The new Garmin Oregon 7×0 series offers a lot of new features compared to the predecessors. All models include now Wi-FI, Bluetooth, ANT+ and USB for connectivity with smartphones (Bluetooth), wireless home networks (Wi-Fi), sensors (ANT+) or even desktop PCs (USB). You get:
- Active Weather for up-to-date forecasts and animated weather radar
- Geocaching Live for wireless integration with Geocaching.com
- Smart notifications (call, text, email), live tracking, automatic uploads to Garmin Connect, download EPO satellite prediction data
One of the best cool new features is the compatibility with the Garmin Connect IQ platform. Users can customize their devices with data fields, widgets and apps, which can be helpful while cycling or hiking. In Connect IQ you find a lot of gimmicks and nonsense apps, but also some highlights like routeCourse (downloading routes to your Oregon) or the highly recommended gimporter (importing FIT/GPX files from an Android device).
The Oregon series is an excellent all-round navigation device with plenty of space for maps, GPS / GLONASS / WAAS / EGNOS satellite systems, altimeter for accurate elevation data, barometer for weather predictions and all important navigation features (includes the new roundtrip routing). However, we think that Garmin should update the track navigation. It seems to be outdated compared to the fenix 5X with cool features like "off course" alerts.
Oregons 3.0″ capacitive touchscreen display is class-leading, you can read the brilliant display even in difficult light conditions. The touch screen interface allows an easy handling, even with thin biking cloves or in slightly wet conditions. With thick alpine gloves or in really wet conditions a device like the Garmin GPSmap 64s is the better choice.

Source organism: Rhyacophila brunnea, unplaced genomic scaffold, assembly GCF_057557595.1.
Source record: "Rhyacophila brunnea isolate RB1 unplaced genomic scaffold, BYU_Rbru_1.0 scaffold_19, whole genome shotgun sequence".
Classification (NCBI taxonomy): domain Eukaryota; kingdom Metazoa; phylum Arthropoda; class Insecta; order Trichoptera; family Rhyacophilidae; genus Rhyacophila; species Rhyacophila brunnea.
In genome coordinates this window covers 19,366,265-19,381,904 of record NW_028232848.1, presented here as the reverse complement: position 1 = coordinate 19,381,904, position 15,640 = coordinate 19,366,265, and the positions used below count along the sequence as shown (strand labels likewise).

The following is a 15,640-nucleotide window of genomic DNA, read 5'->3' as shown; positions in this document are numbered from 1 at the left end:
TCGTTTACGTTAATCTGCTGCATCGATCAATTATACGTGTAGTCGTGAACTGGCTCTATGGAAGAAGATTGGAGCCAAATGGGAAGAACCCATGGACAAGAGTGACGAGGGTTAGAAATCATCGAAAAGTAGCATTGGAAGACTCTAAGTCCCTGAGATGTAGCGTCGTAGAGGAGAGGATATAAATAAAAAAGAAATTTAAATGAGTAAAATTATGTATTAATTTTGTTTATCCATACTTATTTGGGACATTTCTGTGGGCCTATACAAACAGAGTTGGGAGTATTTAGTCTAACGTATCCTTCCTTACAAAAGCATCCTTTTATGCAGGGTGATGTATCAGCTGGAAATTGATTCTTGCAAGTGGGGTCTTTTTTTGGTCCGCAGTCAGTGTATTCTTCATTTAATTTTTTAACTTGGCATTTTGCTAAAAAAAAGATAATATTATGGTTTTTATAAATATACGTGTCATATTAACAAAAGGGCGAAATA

We also like is the activity-based menu with its preconfigured profiles (which can be customized, see our comprehensive Garmin Oregon 700 / 750 / 750t Settings Guide), but not the annoying pop-up menu which allows you e.g. to start the track recording. But you can avoid this menu by activating the classic mode (like Oregon 600 / 650). Another drawback – especially for novice users – is the confusing combination of "activity history" and "track manager".
Garmin claims a battery life up to 16 hours. Using different eneloop AA batteries we get (Oregon 700):
- Power mode (display always on, max. backlight, GPS & GLONASS, track recording, active navigation): approx. 05:30 hh:mm (black eneloop PRO), approx. 04:45 hh:mm (white eneloop)
- Energy-saving mode (battery save on,, GPS, track recording, no active navigation): approx. 16:30 hh:mm (white eneloop)
In a second run with other white eneloops we get (Oregon 700 vs. Oregon 750t):
- Power mode:
- approx. 04:45 hh:mm (Oregon 700)
- approx. 04:25 hh:mm (Oregon 750t)
- Energy-saving mode:
- approx. 14:15 hh:mm (Oregon 700)
- approx. 12:25 hh:mm (Oregon 750t)
The Oregon 700 has always a 10 – 15% better battery life. Instead of AA batteries you can use the Garmin NiMH battery pack (2.000 mAh), which can be charged in the device. Summing up, Oregons battery life is not so good compared to the best devices in this class (e.g. Garmin eTrex 10 / 20x / 30x, Foretrex 601), but lets you go on a one or two day trip without restrictions (especially with powerful lithium batteries).
Our map provides some tracks recorded with various Garmin handhelds and wearables (Oregon 6×0, eTrex, GPSmap, fenix, epix). You can use this for GPS accuracy data comparisons and making up your own mind.
What did we find out?
- Oregon 700/750 exhibits a better GPS accuracy than its predecessors.
- The new Oregon series tends to a slight GPS drift, especially in steep-sided valleys.